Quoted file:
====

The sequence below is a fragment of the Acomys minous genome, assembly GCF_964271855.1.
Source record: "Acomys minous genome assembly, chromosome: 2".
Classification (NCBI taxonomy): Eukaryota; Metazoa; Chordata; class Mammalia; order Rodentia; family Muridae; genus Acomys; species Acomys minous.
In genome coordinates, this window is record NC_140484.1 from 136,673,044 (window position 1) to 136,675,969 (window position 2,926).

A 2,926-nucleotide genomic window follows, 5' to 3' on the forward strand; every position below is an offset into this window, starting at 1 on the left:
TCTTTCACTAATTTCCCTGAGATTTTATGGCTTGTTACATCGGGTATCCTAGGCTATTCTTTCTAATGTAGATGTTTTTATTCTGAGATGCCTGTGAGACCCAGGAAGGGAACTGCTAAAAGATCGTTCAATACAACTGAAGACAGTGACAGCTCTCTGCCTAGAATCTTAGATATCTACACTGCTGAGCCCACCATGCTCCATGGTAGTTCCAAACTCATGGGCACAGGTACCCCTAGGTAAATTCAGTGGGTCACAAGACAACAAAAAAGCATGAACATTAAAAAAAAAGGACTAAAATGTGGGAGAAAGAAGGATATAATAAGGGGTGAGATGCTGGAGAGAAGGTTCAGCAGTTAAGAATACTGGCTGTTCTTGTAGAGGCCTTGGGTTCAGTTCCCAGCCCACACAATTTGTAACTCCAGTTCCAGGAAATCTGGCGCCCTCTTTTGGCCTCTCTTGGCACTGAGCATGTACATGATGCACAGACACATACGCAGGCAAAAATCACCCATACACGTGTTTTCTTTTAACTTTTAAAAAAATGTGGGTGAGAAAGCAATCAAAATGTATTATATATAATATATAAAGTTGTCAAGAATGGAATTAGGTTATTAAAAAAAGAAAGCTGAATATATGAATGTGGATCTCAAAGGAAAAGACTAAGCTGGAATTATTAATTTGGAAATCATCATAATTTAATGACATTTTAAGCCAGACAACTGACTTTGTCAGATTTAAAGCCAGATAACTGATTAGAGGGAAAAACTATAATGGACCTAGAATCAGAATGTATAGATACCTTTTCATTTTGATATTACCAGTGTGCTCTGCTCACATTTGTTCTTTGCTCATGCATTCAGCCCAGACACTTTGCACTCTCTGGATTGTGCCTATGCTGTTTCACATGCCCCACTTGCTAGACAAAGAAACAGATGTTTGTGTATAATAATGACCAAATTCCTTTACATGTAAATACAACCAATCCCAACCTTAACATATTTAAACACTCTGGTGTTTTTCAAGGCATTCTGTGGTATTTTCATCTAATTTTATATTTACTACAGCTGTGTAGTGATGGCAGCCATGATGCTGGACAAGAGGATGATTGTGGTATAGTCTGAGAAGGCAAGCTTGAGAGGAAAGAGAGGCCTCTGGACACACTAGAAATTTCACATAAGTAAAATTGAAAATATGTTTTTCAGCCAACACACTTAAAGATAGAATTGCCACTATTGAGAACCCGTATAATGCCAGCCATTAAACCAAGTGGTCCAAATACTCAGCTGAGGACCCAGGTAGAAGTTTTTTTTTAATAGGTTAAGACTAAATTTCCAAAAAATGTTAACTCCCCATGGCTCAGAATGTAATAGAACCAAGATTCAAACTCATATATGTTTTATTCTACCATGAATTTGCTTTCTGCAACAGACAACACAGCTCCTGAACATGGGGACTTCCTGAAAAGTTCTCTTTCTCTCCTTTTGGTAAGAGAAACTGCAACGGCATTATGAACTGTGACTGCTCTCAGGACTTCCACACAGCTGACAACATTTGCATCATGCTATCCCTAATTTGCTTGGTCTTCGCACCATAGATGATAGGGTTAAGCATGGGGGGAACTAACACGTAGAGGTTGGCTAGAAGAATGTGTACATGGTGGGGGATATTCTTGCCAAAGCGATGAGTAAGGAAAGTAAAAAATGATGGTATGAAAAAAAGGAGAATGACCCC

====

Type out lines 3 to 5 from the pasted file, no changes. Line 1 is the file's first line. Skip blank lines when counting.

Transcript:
Classification (NCBI taxonomy): Eukaryota; Metazoa; Chordata; class Mammalia; order Rodentia; family Muridae; genus Acomys; species Acomys minous.
In genome coordinates, this window is record NC_140484.1 from 136,673,044 (window position 1) to 136,675,969 (window position 2,926).

A 2,926-nucleotide genomic window follows, 5' to 3' on the forward strand; every position below is an offset into this window, starting at 1 on the left: